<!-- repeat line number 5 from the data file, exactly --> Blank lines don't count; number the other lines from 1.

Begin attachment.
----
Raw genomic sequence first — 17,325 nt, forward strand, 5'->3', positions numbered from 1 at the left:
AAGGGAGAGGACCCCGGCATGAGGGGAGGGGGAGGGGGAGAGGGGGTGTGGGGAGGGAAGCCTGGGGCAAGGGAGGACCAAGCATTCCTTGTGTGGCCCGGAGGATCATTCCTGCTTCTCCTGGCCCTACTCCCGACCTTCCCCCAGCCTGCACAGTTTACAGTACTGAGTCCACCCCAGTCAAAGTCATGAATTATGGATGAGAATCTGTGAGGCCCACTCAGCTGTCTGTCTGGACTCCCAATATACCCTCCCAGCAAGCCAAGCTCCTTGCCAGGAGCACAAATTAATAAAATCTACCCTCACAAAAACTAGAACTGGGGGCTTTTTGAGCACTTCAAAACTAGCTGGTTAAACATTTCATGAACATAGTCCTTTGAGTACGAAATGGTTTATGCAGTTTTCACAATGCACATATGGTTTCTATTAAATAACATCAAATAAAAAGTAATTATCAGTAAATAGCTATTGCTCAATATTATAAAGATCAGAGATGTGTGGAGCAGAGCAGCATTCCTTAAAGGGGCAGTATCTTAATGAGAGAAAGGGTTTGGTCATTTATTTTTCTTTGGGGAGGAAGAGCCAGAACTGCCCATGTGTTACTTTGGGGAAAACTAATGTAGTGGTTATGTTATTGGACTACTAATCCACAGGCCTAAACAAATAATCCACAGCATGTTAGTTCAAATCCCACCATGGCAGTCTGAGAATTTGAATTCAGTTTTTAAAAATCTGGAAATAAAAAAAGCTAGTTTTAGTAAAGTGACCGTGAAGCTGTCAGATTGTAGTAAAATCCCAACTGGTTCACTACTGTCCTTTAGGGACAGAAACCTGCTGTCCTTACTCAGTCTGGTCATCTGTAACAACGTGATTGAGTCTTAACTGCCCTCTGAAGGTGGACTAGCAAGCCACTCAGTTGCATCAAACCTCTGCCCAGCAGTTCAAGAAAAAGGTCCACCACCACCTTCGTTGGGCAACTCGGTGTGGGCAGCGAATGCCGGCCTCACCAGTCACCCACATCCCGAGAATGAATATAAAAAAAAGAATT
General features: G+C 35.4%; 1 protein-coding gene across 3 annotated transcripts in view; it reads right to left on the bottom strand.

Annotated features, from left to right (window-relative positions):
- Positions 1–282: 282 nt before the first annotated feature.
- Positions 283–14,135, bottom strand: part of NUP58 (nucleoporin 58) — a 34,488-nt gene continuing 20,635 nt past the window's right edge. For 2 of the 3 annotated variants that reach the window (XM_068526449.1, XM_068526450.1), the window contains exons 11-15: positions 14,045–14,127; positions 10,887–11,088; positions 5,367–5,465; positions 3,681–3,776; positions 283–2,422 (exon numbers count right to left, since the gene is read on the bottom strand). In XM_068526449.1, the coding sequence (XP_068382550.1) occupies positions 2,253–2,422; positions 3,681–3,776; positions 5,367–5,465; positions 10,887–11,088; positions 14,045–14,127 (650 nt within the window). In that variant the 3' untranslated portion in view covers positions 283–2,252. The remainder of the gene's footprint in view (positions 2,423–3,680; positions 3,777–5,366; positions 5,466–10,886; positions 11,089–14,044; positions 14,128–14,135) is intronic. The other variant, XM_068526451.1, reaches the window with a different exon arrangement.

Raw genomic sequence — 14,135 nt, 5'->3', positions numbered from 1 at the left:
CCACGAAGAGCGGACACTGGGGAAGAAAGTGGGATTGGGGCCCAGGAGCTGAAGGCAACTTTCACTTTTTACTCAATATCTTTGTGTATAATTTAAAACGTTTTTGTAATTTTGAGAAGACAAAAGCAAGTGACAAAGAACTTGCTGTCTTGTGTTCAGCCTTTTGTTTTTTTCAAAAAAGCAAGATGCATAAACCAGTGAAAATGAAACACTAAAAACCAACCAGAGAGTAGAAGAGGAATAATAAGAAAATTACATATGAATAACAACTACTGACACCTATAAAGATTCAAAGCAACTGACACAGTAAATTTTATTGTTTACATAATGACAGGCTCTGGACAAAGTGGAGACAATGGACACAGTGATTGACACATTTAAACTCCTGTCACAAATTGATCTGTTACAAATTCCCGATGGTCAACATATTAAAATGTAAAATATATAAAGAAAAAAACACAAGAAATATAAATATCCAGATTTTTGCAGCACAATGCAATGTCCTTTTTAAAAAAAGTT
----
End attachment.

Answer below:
- Positions 1–282: 282 nt before the first annotated feature.